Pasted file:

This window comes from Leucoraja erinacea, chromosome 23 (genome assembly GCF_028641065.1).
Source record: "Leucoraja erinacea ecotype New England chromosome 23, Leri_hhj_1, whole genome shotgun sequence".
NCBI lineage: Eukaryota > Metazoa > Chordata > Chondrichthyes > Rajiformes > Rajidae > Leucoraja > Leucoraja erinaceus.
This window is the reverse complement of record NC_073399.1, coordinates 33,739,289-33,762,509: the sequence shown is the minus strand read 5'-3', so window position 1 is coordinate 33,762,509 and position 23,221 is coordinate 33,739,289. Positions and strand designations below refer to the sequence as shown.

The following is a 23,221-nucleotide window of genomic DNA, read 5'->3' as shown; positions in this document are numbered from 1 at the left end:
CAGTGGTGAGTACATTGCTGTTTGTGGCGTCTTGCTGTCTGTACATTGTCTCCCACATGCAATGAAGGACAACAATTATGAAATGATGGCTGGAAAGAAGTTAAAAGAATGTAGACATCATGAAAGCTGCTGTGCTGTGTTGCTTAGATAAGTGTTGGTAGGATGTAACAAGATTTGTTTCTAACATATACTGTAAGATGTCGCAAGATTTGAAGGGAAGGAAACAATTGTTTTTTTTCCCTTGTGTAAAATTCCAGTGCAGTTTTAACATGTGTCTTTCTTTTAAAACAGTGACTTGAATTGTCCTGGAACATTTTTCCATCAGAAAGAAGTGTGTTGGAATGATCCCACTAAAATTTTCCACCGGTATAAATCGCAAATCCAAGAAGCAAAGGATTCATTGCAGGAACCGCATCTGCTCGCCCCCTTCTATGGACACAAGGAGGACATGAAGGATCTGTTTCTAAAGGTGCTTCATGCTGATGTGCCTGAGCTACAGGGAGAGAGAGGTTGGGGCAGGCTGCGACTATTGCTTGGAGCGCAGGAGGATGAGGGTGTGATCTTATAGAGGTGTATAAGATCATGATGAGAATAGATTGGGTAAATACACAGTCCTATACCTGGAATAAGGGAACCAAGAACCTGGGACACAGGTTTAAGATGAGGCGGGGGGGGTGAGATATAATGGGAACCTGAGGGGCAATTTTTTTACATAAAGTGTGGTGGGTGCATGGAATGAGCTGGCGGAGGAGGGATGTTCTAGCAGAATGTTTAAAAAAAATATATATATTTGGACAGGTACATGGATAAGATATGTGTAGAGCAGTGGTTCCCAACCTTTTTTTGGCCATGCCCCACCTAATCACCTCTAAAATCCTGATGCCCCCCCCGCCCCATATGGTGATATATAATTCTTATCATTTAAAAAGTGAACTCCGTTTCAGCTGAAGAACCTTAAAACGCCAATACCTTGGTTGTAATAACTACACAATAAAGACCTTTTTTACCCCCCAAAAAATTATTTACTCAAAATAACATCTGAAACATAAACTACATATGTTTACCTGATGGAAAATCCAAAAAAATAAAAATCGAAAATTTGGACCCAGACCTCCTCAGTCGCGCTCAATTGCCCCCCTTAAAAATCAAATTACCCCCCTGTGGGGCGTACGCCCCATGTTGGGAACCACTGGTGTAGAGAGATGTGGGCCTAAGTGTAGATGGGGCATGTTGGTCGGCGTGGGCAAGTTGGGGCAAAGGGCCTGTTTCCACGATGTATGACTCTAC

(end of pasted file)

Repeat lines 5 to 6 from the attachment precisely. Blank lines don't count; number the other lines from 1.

The following is a 23,221-nucleotide window of genomic DNA, read 5'->3' as shown; positions in this document are numbered from 1 at the left end:
CAGTGGTGAGTACATTGCTGTTTGTGGCGTCTTGCTGTCTGTACATTGTCTCCCACATGCAATGAAGGACAACAATTATGAAATGATGGCTGGAAAGAAGTTAAAAGAATGTAGACATCATGAAAGCTGCTGTGCTGTGTTGCTTAGATAAGTGTTGGTAGGATGTAACAAGATTTGTTTCTAACATATACTGTAAGATGTCGCAAGATTTGAAGGGAAGGAAACAATTGTTTTTTTTCCCTTGTGTAAAATTCCAGTGCAGTTTTAACATGTGTCTTTCTTTTAAAACAGTGACTTGAATTGTCCTGGAACATTTTTCCATCAGAAAGAAGTGTGTTGGAATGATCCCACTAAAATTTTCCACCGGTATAAATCGCAAATCCAAGAAGCAAAGGATTCATTGCAGGAACCGCATCTGCTCGCCCCCTTCTATGGACACAAGGAGGACATGAAGGATCTGTTTCTAAAGGTGCTTCATGCTGATGTGCCTGAGCTACAGGGAGAGAGAGGTTGGGGCAGGCTGCGACTATTGCTTGGAGCGCAGGAGGATGAGGGTGTGATCTTATAGAGGTGTATAAGATCATGATGAGAATAGATTGGGTAAATACACAGTCCTATACCTGGAATAAGGGAACCAAGAACCTGGGACACAGGTTTAAGATGAGGCGGGGGGGGTGAGATATAATGGGAACCTGAGGGGCAATTTTTTTACATAAAGTGTGGTGGGTGCATGGAATGAGCTGGCGGAGGAGGGATGTTCTAGCAGAATGTTTAAAAAAAATATATATATTTGGACAGGTACATGGATAAGATATGTGTAGAGCAGTGGTTCCCAACCTTTTTTTGGCCATGCCCCACCTAATCACCTCTAAAATCCTGATGCCCCCCCCGCCCCATATGGTGATATATAATTCTTATCATTTAAAAAGTGAACTCCGTTTCAGCTGAAGAACCTTAAAACGCCAATACCTTGGTTGTAATAACTACACAATAAAGACCTTTTTTACCCCCCAAAAAATTATTTACTCAAAATAACATCTGAAACATAAACTACATATGTTTACCTGATGGAAAATCCAAAAAAATAAAAATCGAAAATTTGGACCCAGACCTCCTCAGTCGCGCTCAATTGCCCCCCTTAAAAATCAAATTACCCCCCTGTGGGGCGTACGCCCCATGTTGGGAACCACTGGTGTAGAGAGATGTGGGCCTAAGTGTAGATGGGGCATGTTGGTCGGCGTGGGCAAGTTGGGGCAAAGGGCCTGTTTCCACGATGTATGACTCTAC